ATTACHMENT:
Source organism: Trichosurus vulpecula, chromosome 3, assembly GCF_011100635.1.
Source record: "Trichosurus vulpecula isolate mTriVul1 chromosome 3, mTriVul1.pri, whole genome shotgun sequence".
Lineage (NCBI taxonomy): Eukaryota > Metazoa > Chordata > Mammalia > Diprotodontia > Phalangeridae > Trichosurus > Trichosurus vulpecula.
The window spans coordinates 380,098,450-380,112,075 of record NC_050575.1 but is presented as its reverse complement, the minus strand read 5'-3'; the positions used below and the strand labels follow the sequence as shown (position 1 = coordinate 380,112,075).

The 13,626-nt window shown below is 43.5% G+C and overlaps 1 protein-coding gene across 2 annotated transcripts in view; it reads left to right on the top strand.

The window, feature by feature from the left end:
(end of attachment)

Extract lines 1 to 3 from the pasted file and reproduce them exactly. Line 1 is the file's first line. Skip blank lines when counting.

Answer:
Source organism: Trichosurus vulpecula, chromosome 3, assembly GCF_011100635.1.
Source record: "Trichosurus vulpecula isolate mTriVul1 chromosome 3, mTriVul1.pri, whole genome shotgun sequence".
Lineage (NCBI taxonomy): Eukaryota > Metazoa > Chordata > Mammalia > Diprotodontia > Phalangeridae > Trichosurus > Trichosurus vulpecula.